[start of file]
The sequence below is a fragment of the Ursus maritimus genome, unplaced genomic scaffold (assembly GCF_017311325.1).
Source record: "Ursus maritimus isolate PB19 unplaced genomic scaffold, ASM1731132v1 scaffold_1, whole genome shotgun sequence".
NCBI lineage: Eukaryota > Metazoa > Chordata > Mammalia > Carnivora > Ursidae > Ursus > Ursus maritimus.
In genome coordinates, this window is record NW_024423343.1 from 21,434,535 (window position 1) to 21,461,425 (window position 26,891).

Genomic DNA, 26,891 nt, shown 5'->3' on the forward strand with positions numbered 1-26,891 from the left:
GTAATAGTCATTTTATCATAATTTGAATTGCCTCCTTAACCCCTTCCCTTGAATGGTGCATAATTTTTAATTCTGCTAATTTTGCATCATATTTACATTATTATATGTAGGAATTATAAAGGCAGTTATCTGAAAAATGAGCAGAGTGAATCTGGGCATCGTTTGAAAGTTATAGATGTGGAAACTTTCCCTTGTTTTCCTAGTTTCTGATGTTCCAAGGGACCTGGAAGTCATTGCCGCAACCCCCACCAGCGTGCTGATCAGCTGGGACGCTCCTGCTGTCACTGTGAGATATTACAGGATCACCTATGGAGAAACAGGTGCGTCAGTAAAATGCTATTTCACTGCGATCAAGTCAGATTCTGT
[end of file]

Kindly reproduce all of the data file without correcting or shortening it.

The sequence below is a fragment of the Ursus maritimus genome, unplaced genomic scaffold (assembly GCF_017311325.1).
Source record: "Ursus maritimus isolate PB19 unplaced genomic scaffold, ASM1731132v1 scaffold_1, whole genome shotgun sequence".
NCBI lineage: Eukaryota > Metazoa > Chordata > Mammalia > Carnivora > Ursidae > Ursus > Ursus maritimus.
In genome coordinates, this window is record NW_024423343.1 from 21,434,535 (window position 1) to 21,461,425 (window position 26,891).

Genomic DNA, 26,891 nt, shown 5'->3' on the forward strand with positions numbered 1-26,891 from the left:
GTAATAGTCATTTTATCATAATTTGAATTGCCTCCTTAACCCCTTCCCTTGAATGGTGCATAATTTTTAATTCTGCTAATTTTGCATCATATTTACATTATTATATGTAGGAATTATAAAGGCAGTTATCTGAAAAATGAGCAGAGTGAATCTGGGCATCGTTTGAAAGTTATAGATGTGGAAACTTTCCCTTGTTTTCCTAGTTTCTGATGTTCCAAGGGACCTGGAAGTCATTGCCGCAACCCCCACCAGCGTGCTGATCAGCTGGGACGCTCCTGCTGTCACTGTGAGATATTACAGGATCACCTATGGAGAAACAGGTGCGTCAGTAAAATGCTATTTCACTGCGATCAAGTCAGATTCTGT